• Thursday, August 11, 2022

HEADLINE STORY

‘Low wages, cramped housing and failures of test-and-trace scheme led to high Covid-19 rates in England’s poorest areas’

Representational image (iStock)

By: Pramod Thomas

AN unpublished government report has revealed that low wages, cramped housing and failures of the £22 billion test-and-trace scheme led to high coronavirus rates in England’s most deprived communities.

A classified analysis last month by the Joint Biosecurity Centre (JBC), concluded that ‘unmet financial needs’ meant people in poorer areas were less likely to be able to self-isolate because they could not afford to lose income, reported The Guardian.

In two of the UK’s worst-hit areas, Blackburn-with-Darwen and Leicester, the study found that more people seeking financial help to self-isolate had been rejected than accepted.

The report, marked ‘Official Sensitive”, and seen by the Guardian, will pile pressure on ministers to improve government support for the millions of people who do not currently qualify when they are ordered by law to quarantine at home.

According to Dido Harding, the head of NHS test and trace, has estimated that at least 20,000 people a day are not complying fully with isolation orders, allowing the virus to spread.

Senior Tory MPs including Jeremy Hunt, the former health secretary, have criticised the current £500 package, which is available to a limited number of low earners, as a “gaping hole” in ministers’ approach to the pandemic.

On Tuesday(16), deprivation and ethnicity were for the first time recognised as risk factors for severe Covid in new modelling.

The government team examined six months of data relating to three of England’s coronavirus hotspots – Blackburn-with-Darwen, Bradford and Leicester – and compared them with three other areas with similar socioeconomic issues but lower case rates, the report said.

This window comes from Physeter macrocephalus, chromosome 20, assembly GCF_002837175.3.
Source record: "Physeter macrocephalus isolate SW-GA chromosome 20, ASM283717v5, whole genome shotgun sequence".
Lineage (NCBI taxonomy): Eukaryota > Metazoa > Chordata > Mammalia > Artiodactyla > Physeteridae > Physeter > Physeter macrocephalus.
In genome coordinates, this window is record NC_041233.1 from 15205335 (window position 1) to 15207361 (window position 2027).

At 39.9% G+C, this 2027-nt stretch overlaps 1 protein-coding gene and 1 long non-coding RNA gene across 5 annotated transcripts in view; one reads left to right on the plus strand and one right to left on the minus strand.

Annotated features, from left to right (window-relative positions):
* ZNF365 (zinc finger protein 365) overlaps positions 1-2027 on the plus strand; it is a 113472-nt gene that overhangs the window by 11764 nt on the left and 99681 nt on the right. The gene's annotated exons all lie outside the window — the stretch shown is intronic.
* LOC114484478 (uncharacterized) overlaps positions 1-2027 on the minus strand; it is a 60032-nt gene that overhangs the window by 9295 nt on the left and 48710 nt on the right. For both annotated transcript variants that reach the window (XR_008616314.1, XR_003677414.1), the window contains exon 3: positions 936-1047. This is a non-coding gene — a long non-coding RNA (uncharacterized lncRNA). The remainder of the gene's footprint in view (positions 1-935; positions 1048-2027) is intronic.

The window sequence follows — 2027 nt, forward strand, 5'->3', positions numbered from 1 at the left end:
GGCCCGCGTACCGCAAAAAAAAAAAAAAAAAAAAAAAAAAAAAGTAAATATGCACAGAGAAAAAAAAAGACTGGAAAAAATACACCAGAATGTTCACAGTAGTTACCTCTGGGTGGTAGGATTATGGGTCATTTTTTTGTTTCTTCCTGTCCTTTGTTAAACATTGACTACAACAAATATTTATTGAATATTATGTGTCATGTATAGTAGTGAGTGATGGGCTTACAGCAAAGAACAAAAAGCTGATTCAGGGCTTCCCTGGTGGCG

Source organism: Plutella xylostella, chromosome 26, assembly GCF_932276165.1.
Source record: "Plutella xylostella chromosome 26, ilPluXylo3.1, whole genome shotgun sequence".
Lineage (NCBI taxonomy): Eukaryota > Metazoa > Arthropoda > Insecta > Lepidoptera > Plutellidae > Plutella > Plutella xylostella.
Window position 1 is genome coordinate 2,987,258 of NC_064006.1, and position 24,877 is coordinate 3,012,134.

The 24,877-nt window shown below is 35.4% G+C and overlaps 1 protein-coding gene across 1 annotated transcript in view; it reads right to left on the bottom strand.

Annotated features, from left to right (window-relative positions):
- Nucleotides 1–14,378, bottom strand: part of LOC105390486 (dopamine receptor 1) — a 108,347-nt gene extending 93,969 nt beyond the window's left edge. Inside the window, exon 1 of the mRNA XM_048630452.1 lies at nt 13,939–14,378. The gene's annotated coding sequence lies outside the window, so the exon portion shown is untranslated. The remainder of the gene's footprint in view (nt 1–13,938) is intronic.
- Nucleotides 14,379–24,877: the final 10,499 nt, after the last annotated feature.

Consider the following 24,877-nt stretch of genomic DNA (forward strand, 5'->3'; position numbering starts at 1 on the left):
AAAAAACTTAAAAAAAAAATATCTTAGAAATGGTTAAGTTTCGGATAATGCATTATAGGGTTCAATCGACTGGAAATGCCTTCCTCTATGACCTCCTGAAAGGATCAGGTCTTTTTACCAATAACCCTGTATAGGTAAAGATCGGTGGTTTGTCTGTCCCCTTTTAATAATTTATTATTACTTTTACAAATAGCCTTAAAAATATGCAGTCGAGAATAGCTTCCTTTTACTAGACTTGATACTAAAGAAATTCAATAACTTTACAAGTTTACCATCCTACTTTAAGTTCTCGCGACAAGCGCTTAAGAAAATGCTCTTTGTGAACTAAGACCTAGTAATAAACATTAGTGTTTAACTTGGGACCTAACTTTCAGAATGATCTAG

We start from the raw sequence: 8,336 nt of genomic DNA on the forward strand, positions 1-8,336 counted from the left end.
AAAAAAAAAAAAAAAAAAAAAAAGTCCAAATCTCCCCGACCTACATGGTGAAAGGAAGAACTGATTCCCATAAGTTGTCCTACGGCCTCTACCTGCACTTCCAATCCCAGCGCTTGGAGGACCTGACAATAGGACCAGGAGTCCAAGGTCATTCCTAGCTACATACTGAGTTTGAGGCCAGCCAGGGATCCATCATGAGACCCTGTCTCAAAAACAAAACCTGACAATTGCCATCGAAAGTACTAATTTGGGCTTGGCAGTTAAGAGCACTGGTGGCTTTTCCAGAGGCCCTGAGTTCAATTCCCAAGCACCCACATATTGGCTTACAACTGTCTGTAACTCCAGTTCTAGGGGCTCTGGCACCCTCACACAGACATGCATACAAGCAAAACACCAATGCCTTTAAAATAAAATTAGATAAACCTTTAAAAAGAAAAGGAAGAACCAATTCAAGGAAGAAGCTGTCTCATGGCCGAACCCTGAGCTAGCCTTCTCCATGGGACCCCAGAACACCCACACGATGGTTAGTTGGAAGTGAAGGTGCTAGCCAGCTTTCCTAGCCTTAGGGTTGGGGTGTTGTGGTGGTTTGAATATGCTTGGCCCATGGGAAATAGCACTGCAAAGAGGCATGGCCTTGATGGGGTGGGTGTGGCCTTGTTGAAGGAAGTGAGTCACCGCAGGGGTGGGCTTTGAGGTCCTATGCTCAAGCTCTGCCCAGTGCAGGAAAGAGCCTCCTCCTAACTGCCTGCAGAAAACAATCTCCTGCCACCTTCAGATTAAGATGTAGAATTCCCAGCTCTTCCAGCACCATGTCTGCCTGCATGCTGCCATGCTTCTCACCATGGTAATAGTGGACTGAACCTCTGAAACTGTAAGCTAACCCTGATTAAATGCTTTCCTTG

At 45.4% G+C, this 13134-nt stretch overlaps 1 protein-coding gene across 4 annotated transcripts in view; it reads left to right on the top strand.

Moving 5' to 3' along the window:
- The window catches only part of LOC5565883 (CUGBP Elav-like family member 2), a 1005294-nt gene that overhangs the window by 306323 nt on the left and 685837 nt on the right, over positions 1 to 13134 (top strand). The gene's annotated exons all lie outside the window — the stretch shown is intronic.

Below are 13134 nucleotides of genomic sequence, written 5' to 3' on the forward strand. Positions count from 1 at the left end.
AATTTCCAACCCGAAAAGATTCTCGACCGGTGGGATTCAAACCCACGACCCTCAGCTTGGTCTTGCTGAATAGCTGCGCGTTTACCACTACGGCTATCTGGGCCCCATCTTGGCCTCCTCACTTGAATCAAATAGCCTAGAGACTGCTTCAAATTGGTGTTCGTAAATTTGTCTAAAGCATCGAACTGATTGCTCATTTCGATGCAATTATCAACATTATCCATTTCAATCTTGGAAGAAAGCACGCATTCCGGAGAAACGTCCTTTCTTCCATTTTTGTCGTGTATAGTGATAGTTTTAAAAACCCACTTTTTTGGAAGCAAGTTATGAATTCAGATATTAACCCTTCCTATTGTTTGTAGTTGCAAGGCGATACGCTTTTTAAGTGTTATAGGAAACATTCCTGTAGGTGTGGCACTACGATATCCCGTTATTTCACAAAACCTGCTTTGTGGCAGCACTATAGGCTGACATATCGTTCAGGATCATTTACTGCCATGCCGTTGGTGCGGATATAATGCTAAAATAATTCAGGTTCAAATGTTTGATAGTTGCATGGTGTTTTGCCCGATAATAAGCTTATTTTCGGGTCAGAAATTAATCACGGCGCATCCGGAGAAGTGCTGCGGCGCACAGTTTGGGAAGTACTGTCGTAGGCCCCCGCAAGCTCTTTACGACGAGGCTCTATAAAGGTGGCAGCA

The report found evidence that areas with a higher proportion of workers in public-facing roles, such as health and social care, taxi drivers or supermarket workers, were likely to experience high infection rates.

It added that ‘existing socioeconomic inequality’ had left black, Asian and minority ethnic communities at greater exposure to Covid-19 as they were more likely to live in cramped and multigenerational housing in deprived areas and hold public-facing jobs.

The JBC report also raised criticisms of test and trace, the government’s flagship scheme that has cost the UK more than five times the amount spent on vaccines to date.

It also said contact-tracing data had not been given to local authorities quickly enough to contain outbreaks.

“We do not comment on leaks. We recognise this is an incredibly difficult time for many people and

We launched the test-and-trace support payment to help people who cannot work from home to self-isolate. We are working with England’s 314 local authorities to monitor the effectiveness of the scheme – including any impact on groups who may be ineligible for it,” a government spokesperson told The Guardian.

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